Monday, November 11, 2013

My Part in the Kingdom

This is a paper I wrote for Church Ministry 201, I thought I'd share it now that I'm in the D term. 

PART ONE: My Fit in Ministry (Before): I'm currently involved in several areas of ministry. At my home church New Day I'm on the prayer team. We pray for the service every week Sunday before it starts, and during the collection people write prayer requests and turn them in. Then we pray for the various prayer requests. Prayer is and will be a vitally important part of ministry for me. Unlike many in the church I literally and actually believe there is a God and that he answers prayers.
I'm also on the launch team for a new church called “The Edge.” It's a church designed to appeal to heavy metal rockers and music enthusiasts. This is key for me, because I was once a rock enthusiast. More so though, I was and am a drug addict and alcoholic. That's a powerful area of ministry, reaching out to those who feel like no one understands them and their addictions.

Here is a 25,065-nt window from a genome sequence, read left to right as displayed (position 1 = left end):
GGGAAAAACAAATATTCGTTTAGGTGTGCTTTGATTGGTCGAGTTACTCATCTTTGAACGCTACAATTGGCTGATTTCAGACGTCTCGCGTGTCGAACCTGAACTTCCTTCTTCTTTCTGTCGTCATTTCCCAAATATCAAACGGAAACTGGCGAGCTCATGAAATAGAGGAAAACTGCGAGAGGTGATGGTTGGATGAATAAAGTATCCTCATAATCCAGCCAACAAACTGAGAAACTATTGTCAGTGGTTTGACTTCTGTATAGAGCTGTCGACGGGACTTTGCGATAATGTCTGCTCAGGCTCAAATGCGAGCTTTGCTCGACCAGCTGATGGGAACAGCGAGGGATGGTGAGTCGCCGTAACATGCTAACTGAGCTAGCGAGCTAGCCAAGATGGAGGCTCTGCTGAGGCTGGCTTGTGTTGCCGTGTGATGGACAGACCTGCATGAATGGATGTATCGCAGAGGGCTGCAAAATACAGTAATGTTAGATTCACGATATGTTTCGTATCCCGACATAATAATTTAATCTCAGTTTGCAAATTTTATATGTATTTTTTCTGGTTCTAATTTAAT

I have been pursuing a general course toward one day starting a church for seekers and lost people. I had a general major in religion and I hoped to one day start a large church, hopefully with growth, and eventually establish an international ministry. I've been observing various church leaders in the area and learning from them. I've been pursuing my own studies of apologetics, church ministry, atheism arguments, and arguments against evolution to arm myself for ministry. I do believe the primary state of mind in my church will be evangelism. My church ought to be thought of as a launching point only, to go into the community constantly. I had also been considering being a Chaplain in the military or in a hospital, public speaking evangelism, and incorporating 12 step recovery into my ministry as much as possible.